By Leslie Berestein, Staff Writer
2:00 a.m. January 18, 2009
ICE FUGITIVE OPERATIONS: BY THE NUMBERS
558,000: Estimated number of people on ICE's fugitive list
34,155: Number of arrests that fugitive teams made in fiscal 2008
25,936: People arrested in 2008 whose names were on the fugitive list
30,408: Number of arrests in 2007
18,324: People arrested in 2007 whose names were on the list
15,462: Number of arrests in 2006
10,109: People arrested in 2006 whose names were on the list
$226.5 million: ICE budget for fugitive operations in fiscal 2009
$121.9 million: Budget for fugitive operations in 2006
SOURCE: U.S. Immigration and Customs Enforcement
The hazy violet light of dawn is just appearing in the eastern sky one recent morning as a team of immigration agents steps quietly onto the front porch of a rickety wooden house in Escondido tucked next to a thrift shop.
Wearing vests and jackets labeled “police,” the agents knock on the screen door. A couple of minutes go by before a short, stocky man in a red tank top appears, his dark hair in disarray as if he had been roused from bed.
“Somos policía,” one of the agents begins in Spanish. “We're police. Do you mind if we come inside to talk to you?”
It is a scene that has become increasingly common in immigrant communities. Since 2003, a growing staff of U.S. Immigration and Customs Enforcement agents has been charged with removing hundreds of thousands of people nationwide who have not complied with deportation orders.
ICE officials credit the policy with significantly reducing the nation's list of noncompliant deportees, whom the agency refers to as fugitives. But it has a particularly controversial component: Once inside a home, it's common for agents check the immigration status of others, sometimes even when the person they are seeking isn't there.
Out of the 80,025 arrests made by ICE fugitive teams in fiscal years 2006 through 2008, nearly one-third were people not on the list.
These detainees, until recently termed collateral arrests by ICE, have ranged from people who answered the door at an outdated address to a young man detained at a Linda Vista bus stop while a fugitive operation took place nearby.
The resulting appearance of randomness has prompted outrage from immigrant advocates and unease in immigrant neighborhoods, with nervous talk of redadas, or raids. Legal residents and U.S. citizens have also been asked for their status, adding to the controversy.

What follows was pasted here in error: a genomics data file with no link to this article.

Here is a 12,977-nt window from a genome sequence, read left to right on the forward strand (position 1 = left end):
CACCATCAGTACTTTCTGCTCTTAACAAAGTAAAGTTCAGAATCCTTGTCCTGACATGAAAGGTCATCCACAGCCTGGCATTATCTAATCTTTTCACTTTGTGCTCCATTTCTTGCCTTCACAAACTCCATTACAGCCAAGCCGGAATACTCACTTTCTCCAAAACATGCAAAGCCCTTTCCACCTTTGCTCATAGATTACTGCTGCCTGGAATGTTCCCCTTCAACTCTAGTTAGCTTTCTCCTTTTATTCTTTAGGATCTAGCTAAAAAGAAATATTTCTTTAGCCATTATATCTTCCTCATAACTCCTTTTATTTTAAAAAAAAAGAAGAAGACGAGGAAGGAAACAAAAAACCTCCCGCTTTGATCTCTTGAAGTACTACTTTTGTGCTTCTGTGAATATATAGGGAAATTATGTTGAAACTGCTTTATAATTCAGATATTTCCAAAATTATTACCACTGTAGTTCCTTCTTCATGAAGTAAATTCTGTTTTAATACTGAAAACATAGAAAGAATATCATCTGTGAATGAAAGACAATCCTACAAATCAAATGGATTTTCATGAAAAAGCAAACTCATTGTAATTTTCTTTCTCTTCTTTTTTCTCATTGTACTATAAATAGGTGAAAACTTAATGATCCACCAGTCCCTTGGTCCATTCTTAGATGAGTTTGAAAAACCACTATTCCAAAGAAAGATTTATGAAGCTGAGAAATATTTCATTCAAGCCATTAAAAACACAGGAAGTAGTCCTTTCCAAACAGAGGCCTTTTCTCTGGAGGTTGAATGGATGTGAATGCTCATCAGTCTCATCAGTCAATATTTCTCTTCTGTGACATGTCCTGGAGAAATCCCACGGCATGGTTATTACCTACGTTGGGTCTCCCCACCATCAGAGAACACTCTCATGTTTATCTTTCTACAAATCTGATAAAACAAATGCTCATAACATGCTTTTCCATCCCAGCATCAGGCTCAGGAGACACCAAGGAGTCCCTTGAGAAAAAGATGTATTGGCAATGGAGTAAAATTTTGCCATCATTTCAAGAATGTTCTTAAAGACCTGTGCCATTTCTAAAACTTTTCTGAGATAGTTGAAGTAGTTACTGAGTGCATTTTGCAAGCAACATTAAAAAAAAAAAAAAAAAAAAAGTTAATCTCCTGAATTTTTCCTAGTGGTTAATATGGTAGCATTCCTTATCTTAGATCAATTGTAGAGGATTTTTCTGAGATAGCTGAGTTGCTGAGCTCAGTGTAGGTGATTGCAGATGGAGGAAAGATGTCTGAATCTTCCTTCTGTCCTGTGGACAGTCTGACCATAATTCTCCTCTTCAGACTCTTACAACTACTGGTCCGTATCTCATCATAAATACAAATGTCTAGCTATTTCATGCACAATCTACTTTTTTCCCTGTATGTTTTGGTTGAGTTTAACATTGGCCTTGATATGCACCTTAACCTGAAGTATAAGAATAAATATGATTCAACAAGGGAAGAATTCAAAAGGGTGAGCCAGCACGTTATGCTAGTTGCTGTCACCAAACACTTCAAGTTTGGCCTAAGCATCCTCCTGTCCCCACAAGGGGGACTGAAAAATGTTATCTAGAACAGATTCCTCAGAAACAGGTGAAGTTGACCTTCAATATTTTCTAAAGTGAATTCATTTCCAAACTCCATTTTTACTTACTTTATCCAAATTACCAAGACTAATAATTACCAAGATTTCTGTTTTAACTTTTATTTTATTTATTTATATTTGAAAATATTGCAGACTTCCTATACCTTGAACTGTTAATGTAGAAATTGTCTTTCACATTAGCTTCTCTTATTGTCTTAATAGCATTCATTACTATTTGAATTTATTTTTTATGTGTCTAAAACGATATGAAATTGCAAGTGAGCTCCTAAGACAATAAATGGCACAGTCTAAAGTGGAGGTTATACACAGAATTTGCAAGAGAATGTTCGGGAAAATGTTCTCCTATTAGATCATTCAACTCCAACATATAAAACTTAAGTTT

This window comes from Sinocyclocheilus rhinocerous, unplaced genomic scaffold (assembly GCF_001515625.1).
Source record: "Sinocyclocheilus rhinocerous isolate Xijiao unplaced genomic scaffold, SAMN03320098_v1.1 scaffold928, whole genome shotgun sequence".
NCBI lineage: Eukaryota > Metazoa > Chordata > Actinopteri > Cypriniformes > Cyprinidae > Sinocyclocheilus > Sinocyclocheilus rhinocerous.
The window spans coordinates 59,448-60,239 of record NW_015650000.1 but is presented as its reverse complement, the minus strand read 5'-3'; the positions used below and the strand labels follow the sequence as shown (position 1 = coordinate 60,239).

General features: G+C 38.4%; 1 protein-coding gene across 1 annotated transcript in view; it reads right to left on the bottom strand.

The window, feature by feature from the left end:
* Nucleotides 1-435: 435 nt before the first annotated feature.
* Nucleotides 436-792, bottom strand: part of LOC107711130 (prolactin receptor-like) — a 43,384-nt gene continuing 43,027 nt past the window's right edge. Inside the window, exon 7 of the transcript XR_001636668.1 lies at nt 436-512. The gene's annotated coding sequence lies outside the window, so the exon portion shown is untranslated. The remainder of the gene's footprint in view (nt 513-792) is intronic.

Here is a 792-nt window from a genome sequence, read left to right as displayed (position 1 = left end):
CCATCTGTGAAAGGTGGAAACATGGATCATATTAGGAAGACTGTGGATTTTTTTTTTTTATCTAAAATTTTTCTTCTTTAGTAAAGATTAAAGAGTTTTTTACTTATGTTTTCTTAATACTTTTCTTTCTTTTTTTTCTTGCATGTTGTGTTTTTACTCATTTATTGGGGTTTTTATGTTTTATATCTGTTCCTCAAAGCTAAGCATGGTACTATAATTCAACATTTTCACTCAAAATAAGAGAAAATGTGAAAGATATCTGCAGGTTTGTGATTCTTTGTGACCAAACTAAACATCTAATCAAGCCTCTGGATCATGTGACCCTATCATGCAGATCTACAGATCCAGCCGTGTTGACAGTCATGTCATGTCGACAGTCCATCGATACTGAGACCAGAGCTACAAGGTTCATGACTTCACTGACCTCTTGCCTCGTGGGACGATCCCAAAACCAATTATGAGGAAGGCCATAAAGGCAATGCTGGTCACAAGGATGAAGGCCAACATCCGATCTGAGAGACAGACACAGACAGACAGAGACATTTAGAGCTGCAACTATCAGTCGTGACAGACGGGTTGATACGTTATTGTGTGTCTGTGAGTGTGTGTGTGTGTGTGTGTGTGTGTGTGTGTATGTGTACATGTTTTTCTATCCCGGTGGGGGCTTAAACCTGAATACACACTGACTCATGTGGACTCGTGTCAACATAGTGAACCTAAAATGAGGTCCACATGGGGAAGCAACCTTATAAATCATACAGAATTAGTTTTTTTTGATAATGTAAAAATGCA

Officials argue that the agents who carry out fugitive operations are enforcing the law. Bystanders are approached in the hope of finding the person they are looking for, agents say, and if someone is suspected of being here illegally or deportable, his or her status is checked.
“If there are other violators, we arrest them,” said Rick Abend, a supervisory ICE agent who heads one of three fugitive operations teams in San Diego County. “But we are not going down the street seeing who we can pick up.”
The outcry from immigrant communities, however, has reached the highest levels of government. In a July speech at the National Council of La Raza convention in San Diego, then-presidential candidate Barack Obama criticized the operations, along with an increase in work-site raids: “The system isn't working . . . when communities are terrorized by ICE immigration raids, when nursing mothers are torn from their babies, when children come home from school to find their parents missing.”
Now, as Obama prepares to step into the White House, advocacy groups are hoping to make curtailing such operations a priority.
“The home raids are the dirty underbelly of the immigration enforcement system,” said Ali Noorani, executive director of the National Immigration Forum, an advocacy group in Washington, D.C. “It is a stunning affront to our nation's belief in due process and civil liberties, and to the sanctity of the home.”
The agents knocking on the door in Escondido were searching for Manuel Cruz Esteban, 28, from Guatemala who was ordered deported in June 2007. He had been found to be in the country illegally after an arrest for driving under the influence two years earlier.